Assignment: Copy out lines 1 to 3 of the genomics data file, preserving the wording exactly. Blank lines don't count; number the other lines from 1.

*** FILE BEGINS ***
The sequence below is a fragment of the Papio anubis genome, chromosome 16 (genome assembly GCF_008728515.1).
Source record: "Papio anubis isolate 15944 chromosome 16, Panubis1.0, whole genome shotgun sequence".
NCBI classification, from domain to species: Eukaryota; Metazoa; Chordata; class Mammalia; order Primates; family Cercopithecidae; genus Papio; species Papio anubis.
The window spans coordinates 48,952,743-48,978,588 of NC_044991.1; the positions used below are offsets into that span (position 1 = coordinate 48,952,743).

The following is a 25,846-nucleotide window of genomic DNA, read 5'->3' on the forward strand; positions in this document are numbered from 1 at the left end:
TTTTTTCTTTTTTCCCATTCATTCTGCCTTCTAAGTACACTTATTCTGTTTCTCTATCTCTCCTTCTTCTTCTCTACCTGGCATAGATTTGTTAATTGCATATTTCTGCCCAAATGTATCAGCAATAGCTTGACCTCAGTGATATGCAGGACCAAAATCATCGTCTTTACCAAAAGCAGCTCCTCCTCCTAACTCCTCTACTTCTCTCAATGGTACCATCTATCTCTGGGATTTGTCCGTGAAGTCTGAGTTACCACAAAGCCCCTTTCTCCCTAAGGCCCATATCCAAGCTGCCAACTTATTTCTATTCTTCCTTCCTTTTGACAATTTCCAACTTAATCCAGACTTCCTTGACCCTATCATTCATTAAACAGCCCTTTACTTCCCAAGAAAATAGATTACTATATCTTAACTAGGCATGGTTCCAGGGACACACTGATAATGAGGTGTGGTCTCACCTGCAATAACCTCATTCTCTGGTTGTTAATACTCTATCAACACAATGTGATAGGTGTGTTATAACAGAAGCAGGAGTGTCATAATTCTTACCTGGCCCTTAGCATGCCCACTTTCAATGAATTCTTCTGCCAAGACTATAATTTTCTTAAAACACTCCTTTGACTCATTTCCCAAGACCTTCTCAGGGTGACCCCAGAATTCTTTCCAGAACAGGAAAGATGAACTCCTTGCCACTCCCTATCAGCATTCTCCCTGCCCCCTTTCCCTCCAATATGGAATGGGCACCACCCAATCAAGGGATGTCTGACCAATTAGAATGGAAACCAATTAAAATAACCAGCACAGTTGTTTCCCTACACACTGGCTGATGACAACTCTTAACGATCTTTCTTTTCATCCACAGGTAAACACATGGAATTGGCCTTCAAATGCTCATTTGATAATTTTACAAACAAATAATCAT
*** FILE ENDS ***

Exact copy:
The sequence below is a fragment of the Papio anubis genome, chromosome 16 (genome assembly GCF_008728515.1).
Source record: "Papio anubis isolate 15944 chromosome 16, Panubis1.0, whole genome shotgun sequence".
NCBI classification, from domain to species: Eukaryota; Metazoa; Chordata; class Mammalia; order Primates; family Cercopithecidae; genus Papio; species Papio anubis.